Questions on fibre optic cable project solely on its poor execution – Harmon

A Partnership for National Unity (APNU) MP Joseph Harmon says the questions he is asking of Prime Minister Samuel Hinds concerning the US$32 million fibre optic cable, E-Governance Project are inspired solely by the poor manner in which it is being run.

The Parliamentary Order Paper which was sent out last week revealed that Harmon intended to ask Hinds to clarify three matters related to the long-delayed project.

Harmon’s questions, to which Hinds is required to respond in writing, asks the Prime Minister

Joseph Harmon
Joseph Harmon

to detail the costs associated with the prolonging of the project time-frame, the cost attached to the design modification needed, and the benefits and wages being received by E-Governance Project Manager Alexei Ramotar.

Hinds told Stabroek News last evening that the government has a very good response to Harmon’s questions, but that the response is not yet in writing and was not ready for yesterday’s National Assembly sitting. He said that the response will be submitted at a subsequent sitting, but in the meantime, Finance Minister Ashni Singh has offered Harmon a very aggressive response.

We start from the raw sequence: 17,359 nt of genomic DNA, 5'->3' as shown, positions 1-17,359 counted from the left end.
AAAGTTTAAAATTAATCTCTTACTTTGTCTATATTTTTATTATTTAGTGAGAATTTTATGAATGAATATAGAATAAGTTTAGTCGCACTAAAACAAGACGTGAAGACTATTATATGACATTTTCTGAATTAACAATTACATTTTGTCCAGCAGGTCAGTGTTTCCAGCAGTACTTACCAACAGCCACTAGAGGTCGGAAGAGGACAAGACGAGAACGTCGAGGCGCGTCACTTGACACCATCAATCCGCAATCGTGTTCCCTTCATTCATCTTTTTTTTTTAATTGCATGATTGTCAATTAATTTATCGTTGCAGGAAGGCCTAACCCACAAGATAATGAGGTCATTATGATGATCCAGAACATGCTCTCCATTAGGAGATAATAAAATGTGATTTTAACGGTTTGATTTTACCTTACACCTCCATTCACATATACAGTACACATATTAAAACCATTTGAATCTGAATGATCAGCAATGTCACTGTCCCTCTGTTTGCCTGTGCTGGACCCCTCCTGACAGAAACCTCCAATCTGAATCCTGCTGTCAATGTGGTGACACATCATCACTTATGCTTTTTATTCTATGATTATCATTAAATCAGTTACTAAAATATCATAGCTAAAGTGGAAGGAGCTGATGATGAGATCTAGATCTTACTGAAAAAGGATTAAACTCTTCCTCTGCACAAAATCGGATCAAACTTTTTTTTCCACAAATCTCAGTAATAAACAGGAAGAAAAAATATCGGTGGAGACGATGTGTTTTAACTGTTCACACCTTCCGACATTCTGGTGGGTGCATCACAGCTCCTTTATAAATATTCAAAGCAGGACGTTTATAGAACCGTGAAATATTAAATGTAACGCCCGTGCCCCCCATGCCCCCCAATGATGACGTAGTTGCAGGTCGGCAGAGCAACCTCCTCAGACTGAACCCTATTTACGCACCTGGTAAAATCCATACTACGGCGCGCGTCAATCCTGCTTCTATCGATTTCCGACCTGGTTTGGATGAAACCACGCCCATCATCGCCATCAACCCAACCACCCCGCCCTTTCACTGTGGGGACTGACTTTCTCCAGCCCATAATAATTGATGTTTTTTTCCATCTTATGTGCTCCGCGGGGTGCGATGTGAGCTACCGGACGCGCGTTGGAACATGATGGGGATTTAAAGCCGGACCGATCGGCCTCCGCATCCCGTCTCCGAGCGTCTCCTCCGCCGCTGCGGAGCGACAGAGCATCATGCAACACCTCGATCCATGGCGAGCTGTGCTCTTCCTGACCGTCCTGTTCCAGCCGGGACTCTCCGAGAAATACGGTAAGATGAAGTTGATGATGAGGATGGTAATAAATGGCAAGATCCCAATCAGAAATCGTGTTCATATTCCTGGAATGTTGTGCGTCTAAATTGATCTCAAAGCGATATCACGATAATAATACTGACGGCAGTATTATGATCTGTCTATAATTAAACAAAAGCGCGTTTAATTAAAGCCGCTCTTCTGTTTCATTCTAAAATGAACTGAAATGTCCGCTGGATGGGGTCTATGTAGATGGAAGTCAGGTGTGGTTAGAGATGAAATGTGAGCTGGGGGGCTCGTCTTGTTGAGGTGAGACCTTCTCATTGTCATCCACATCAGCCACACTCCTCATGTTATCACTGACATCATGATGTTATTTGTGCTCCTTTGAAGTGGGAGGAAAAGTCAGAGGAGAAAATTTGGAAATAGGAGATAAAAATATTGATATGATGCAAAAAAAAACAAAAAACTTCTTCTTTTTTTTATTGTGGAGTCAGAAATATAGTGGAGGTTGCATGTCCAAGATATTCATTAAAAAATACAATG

This past Monday, Singh, via a press release, lashed Harmon’s questions as destructive to Guyana’s growth, and suggested that Ramotar’s eligibility for the job is only being challenged by Harmon and APNU because he is the son of President Donald Ramotar. Singh said that  APNU’s actions, together with those of the Alliance for Change (AFC), on this and other matters, will only serve to “rid Guyana of all its human and financial resources.”

Singh continued, “as if chasing away investors is not enough to satisfy their lust for power afforded by their one seat majority, they now move to attack and ultimately chase our human resources: our young qualified professionals working in government.”

Harmon though, says Singh’s arguments are fallacious. The E-Governance Project, he told reporters yesterday at a press conference just before the parliamentary sitting, is two years past its deadline. Additionally, its managers are talking of modifying the existing designs, which will likely push the completion date well into the future.

It is “inconceivable,” Harmon lamented, that there are needs for modification at this stage of the project. He also said that while the project drags out beyond the initially decided upon deadline, those charged with its management continue to be paid, thereby running up the initial amounts that might have been budgeted for salaries.

These reasons, and these reasons alone, Harmon said, fueled APNU’s decision to raise questions about Alexei Ramotar’s management of the project, the salaries and benefits he is paid, the projected costs to modify the project designs, and the additional costs which have been incurred as a result of its managers’ inability to finish it in time.